No Free Bites of Apple for the FBI

A recent and unprecedented federal court order compelling tech giant Apple to create a back door or hack to the iPhone has raised significant privacy issues and concerns that Big Brother is overreaching into the private sector. For those who don't know the backstory, the important points are:

  • After the massacre which occurred last year, police seized the suspects' iPhones as evidence.
  • There is a strong and very reasonable likelihood that those phones will provide forensic evidence concerning a link to terrorist organizations, such as ISIS.
  • Because of various security features built into new iPhones, such as the ones seized from the suspects, the FBI has been unable to access the phones.
  • The FBI has obtained a court order which requires Apple, a private company, to build or create a back door or hack into the iPhone so that the FBI can acquire the data inside.

Can the Federal Government Make a Private Company Do Work for Them?

Terrorism is very serious business and perhaps one of the greatest global concerns. It's an issue that Republicans and Democrats, Liberals and Conservatives, and even prosecutors and criminal defense attorneys can agree on. Drastic times require desperate measures. But where is the line drawn?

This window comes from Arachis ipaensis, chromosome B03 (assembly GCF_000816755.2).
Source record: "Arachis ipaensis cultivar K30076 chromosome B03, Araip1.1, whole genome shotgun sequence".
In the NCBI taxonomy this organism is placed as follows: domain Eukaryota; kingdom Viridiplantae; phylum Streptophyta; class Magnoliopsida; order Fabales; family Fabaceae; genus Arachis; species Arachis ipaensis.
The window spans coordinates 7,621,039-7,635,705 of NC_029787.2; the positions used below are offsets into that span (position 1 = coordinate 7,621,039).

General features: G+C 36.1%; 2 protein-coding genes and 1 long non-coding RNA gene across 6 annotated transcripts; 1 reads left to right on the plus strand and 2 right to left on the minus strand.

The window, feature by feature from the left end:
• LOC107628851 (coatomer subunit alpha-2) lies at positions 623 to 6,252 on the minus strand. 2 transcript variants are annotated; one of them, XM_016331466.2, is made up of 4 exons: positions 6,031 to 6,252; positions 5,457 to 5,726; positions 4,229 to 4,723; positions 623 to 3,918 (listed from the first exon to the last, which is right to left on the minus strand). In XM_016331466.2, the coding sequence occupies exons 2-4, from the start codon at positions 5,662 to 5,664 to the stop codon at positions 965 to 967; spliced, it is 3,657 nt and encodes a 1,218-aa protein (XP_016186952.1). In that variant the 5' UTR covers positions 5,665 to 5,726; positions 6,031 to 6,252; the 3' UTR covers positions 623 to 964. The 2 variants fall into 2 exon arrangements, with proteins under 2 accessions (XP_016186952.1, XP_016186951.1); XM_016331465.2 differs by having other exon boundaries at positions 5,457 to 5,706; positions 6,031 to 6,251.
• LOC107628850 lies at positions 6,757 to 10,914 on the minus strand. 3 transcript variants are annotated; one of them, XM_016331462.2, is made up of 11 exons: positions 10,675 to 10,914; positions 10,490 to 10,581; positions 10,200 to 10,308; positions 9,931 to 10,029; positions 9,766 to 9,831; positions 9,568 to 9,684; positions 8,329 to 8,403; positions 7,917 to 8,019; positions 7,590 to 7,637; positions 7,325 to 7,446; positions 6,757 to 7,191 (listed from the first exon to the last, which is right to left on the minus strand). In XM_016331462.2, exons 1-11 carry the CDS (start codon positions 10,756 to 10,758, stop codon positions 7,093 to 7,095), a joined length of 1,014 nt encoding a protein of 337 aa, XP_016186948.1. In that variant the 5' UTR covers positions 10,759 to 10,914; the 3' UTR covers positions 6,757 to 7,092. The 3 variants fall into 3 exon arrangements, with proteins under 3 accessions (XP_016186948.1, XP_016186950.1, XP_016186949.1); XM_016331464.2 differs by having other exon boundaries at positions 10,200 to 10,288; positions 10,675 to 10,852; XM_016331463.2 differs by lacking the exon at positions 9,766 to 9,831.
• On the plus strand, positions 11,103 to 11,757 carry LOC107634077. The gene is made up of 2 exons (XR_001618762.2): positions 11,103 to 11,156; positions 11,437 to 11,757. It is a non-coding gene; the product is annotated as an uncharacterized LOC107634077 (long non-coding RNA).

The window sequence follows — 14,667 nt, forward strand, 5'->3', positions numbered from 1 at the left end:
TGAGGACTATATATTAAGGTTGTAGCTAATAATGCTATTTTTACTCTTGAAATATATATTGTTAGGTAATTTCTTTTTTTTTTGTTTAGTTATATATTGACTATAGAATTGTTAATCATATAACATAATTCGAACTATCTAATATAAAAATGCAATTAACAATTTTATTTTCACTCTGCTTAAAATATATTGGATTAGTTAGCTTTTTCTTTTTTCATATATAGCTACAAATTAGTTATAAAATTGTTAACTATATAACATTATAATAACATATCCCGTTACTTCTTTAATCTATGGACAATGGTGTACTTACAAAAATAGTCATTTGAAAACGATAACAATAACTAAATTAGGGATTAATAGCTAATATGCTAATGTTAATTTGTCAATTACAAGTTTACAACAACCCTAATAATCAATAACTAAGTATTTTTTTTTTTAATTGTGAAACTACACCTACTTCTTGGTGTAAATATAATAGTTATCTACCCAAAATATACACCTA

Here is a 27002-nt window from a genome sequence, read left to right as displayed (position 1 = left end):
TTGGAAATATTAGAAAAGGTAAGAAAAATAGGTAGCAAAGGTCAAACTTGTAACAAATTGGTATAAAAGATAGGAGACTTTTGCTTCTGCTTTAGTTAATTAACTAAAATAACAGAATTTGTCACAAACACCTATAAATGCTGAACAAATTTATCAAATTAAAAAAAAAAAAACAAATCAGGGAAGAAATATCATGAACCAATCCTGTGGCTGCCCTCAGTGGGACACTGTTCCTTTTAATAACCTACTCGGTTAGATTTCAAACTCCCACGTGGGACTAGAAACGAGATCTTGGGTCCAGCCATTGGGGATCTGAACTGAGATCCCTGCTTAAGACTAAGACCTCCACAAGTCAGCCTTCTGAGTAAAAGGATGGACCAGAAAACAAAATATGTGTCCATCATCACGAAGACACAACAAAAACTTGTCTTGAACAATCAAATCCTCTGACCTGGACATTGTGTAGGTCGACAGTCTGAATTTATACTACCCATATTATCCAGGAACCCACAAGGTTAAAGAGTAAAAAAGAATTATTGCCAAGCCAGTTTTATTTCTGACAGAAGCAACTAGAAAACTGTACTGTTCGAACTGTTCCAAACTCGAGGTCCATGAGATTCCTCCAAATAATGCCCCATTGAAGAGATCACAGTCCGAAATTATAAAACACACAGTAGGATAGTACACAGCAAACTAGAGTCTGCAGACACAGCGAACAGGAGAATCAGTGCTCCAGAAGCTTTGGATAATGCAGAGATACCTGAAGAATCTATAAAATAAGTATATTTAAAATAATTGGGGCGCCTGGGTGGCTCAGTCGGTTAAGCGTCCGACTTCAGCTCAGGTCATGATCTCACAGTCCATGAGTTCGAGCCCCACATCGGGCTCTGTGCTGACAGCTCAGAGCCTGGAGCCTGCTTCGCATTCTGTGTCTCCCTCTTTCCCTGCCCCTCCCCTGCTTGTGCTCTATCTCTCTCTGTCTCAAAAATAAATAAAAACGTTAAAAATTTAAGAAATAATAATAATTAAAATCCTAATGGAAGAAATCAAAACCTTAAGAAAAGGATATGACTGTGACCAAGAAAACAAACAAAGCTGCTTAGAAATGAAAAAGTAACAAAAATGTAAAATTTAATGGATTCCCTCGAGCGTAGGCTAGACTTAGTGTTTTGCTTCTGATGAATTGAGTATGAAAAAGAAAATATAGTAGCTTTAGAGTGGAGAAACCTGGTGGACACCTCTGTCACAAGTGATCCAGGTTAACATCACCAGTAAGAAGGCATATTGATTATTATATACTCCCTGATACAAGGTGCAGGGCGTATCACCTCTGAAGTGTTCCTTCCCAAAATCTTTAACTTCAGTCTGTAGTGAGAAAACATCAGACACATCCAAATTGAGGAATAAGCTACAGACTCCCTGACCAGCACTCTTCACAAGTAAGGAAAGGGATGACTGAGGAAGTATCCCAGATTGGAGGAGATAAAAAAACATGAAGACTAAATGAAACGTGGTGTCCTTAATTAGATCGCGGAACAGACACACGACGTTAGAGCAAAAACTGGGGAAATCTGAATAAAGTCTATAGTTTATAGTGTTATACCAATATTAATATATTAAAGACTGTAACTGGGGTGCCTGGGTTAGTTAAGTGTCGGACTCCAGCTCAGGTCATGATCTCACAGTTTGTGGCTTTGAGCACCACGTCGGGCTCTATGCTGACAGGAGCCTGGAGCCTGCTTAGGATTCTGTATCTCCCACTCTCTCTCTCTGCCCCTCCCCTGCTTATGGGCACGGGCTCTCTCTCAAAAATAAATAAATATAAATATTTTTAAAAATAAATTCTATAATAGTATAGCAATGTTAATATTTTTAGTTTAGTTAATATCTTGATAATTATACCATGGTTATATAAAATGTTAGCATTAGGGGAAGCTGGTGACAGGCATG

At what point should the Government be allowed to force private corporations and private individuals to assist in an investigation? This goes well beyond the police asking a homeowner to come into their home so that they can passively take surveillance photos. We are talking about tasking private citizens to do work that they never had an intention of doing, at their own cost and expense, to aid in a government investigation.

Will This Open the Flood Gates?

While this is a situation with which many people are uncomfortable, many are willing to sacrifice some rights and freedoms if it will stop terrorists. Lives can be saved by some cooperation and understanding on the part of the public. But if the court order is upheld, will the flood gates be opened such that local law enforcement will seek similar court orders to force the public to assist them in the investigation of murders, drug conspiracy cases, and white collar crimes? One day in the future, the Supreme Court will likely decide this issue. But until then, we are on a very slippery slope.

If Apple Protects Its Rights, So Should You

Apple is fighting in court to protects it's rights. When you are faced with a situation where your rights are in jeopardy, you need to protect them, just as Apple is doing. Most commonly, people's rights can be violated in cases of illegal search and seizure and involuntary confessions. Get help by contacting one of Phoenix's most expererienced criminal defense attorneys, Jason Lamm. With over 25 years of experience, Jason has defended individuals and businesses whose rights have been violated by police and other government agencies. He puts his clients first and gets results. If you are being charged with a serious felony charge and are looking to hire a Phoenix criminal defense lawyer who is willing to go to bat for you, contact Jason Lamm to set up a personal confidential consultation. And remember, you don't have to be Apple to hire the best.

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